Toni Braxton's life was turned upside down when her son was diagnosed with autism -- but now thanks to early diagnosis and therapies he is learning to live, love and play just like any other little boy.
"My youngest son Diezel suffers from autism and he was diagnosed when he was three," Braxton told Fox and Friends. "He's eight now so it has been a long road, a long struggle. As a mom I knew something was different about him when he was probably nine months old. By the time he became a year and a half I thought 'He's not developing like his older brother.' It was inconclusive, and finally at three they said, 'Yes, he's autistic.'"
"After, I felt sorry for myself for a long time and I blamed myself -- I thought it was something I had done -- friends came to me, that are like me, and said 'Okay, you're not a victim, our babies are great, they're fine, get him into these therapies and wonderful websites like SheKnows, which was very beneficial to me,' to help me. It's a wide-spread website called SheKnows. Just click on it, anything from women, home, care, babies, food, anything you can think of and it's very widespread and autism is something they're very involved in so I love them."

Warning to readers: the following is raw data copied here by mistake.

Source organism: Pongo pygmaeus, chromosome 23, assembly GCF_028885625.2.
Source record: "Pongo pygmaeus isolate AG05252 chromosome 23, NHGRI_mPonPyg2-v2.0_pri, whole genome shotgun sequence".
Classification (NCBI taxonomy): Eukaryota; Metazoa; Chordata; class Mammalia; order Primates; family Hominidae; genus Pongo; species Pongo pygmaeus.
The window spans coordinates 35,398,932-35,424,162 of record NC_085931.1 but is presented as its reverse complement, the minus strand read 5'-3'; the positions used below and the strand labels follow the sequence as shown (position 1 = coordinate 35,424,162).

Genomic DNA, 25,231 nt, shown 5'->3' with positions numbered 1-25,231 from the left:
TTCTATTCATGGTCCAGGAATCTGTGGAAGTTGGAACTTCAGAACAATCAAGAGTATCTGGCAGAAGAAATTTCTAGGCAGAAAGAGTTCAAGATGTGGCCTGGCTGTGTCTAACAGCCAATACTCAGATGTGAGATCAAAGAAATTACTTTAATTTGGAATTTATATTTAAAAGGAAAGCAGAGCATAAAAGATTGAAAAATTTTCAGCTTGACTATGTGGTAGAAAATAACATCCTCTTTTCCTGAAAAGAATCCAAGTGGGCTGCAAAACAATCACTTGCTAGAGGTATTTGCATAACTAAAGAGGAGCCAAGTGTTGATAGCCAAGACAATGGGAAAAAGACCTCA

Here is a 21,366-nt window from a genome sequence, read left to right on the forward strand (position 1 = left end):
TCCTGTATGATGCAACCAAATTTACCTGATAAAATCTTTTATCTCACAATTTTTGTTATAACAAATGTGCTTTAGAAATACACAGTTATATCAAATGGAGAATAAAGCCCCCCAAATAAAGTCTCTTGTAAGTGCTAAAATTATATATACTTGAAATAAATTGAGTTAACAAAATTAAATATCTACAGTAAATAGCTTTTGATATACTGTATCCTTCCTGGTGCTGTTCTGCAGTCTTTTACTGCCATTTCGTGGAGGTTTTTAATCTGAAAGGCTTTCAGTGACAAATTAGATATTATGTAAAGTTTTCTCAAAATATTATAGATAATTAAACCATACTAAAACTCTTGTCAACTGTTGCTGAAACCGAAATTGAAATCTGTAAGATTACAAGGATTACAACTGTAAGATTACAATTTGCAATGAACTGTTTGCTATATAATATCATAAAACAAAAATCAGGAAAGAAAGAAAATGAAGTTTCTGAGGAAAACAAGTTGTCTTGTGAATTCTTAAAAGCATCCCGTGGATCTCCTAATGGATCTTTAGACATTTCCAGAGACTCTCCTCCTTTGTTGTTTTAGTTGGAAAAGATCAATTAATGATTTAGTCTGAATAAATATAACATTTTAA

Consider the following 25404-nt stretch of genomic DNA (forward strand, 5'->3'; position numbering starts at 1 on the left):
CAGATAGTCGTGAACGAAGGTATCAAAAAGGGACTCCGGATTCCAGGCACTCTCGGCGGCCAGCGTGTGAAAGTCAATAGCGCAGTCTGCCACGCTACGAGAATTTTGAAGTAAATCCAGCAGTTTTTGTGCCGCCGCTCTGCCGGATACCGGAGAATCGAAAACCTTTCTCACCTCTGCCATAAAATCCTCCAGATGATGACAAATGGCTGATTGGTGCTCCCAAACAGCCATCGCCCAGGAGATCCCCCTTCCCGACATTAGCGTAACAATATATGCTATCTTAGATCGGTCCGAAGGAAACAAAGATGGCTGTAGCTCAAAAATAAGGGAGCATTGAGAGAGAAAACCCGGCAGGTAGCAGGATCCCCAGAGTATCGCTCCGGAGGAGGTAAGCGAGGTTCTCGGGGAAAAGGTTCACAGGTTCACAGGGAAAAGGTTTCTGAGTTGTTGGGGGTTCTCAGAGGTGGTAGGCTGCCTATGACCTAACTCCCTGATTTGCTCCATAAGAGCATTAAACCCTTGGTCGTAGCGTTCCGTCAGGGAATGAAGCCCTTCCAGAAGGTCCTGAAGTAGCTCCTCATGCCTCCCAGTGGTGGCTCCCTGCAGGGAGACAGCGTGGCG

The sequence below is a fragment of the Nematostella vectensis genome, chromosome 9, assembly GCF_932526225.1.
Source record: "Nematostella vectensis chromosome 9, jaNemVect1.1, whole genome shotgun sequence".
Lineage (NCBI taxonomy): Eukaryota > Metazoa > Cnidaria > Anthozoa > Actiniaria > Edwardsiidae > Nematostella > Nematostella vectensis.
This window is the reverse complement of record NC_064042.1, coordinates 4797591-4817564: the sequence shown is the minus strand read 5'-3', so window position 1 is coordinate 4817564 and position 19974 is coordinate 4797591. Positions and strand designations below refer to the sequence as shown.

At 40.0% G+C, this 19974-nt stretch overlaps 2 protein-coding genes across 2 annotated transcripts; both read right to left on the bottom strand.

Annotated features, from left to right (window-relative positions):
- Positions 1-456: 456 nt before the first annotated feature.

Braxton explained how the SheKnows Where's the Other Sock? campaign is helping raise autism awareness so other families can have the same helpful experience she has had since the diagnosis.
"It's a wonderful idea. I mean, we all have washers and dryers at home in America but there is a sock monster in every dryer," she explained. "So we went to the sock monster and said, 'Okay guys, let's do a deal. Give us the socks back, let us do something for charity, make this wonderful dress.' And the designer, Mr. Costello, that's what I call him, he came up with this wonderful idea to make this dress out of socks! It's like over 1000 socks that we got from the dryer monster."
Because of sites like SheKnows and a heightened public awareness of autism, Braxton's son is doing great now.
"He's doing well. Very lucky," she said. "Because I can tell you, after we found out, I can tell you early diagnosis makes a lifetime of difference. We have him in occupational therapy, speech therapy, he's being mainstreamed -- he's in public school, general ed -- he does have his special ed therapies, but we are very, very lucky. With a long road though, a lot of hard work, a long way to go."
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